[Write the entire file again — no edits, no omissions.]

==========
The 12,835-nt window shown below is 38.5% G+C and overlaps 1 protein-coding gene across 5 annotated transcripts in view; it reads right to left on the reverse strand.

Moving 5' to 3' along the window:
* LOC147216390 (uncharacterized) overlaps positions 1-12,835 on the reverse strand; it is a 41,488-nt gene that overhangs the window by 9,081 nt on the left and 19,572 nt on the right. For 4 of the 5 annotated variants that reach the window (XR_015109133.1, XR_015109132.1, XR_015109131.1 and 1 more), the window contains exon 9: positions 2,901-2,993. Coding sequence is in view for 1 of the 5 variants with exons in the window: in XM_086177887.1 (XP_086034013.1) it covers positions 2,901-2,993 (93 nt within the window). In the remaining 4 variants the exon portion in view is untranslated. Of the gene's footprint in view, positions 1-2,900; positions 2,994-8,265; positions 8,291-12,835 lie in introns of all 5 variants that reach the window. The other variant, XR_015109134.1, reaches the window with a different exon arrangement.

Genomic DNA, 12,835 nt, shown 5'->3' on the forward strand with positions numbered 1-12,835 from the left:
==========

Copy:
The 12,835-nt window shown below is 38.5% G+C and overlaps 1 protein-coding gene across 5 annotated transcripts in view; it reads right to left on the reverse strand.

Moving 5' to 3' along the window:
* LOC147216390 (uncharacterized) overlaps positions 1-12,835 on the reverse strand; it is a 41,488-nt gene that overhangs the window by 9,081 nt on the left and 19,572 nt on the right. For 4 of the 5 annotated variants that reach the window (XR_015109133.1, XR_015109132.1, XR_015109131.1 and 1 more), the window contains exon 9: positions 2,901-2,993. Coding sequence is in view for 1 of the 5 variants with exons in the window: in XM_086177887.1 (XP_086034013.1) it covers positions 2,901-2,993 (93 nt within the window). In the remaining 4 variants the exon portion in view is untranslated. Of the gene's footprint in view, positions 1-2,900; positions 2,994-8,265; positions 8,291-12,835 lie in introns of all 5 variants that reach the window. The other variant, XR_015109134.1, reaches the window with a different exon arrangement.

Genomic DNA, 12,835 nt, shown 5'->3' on the forward strand with positions numbered 1-12,835 from the left: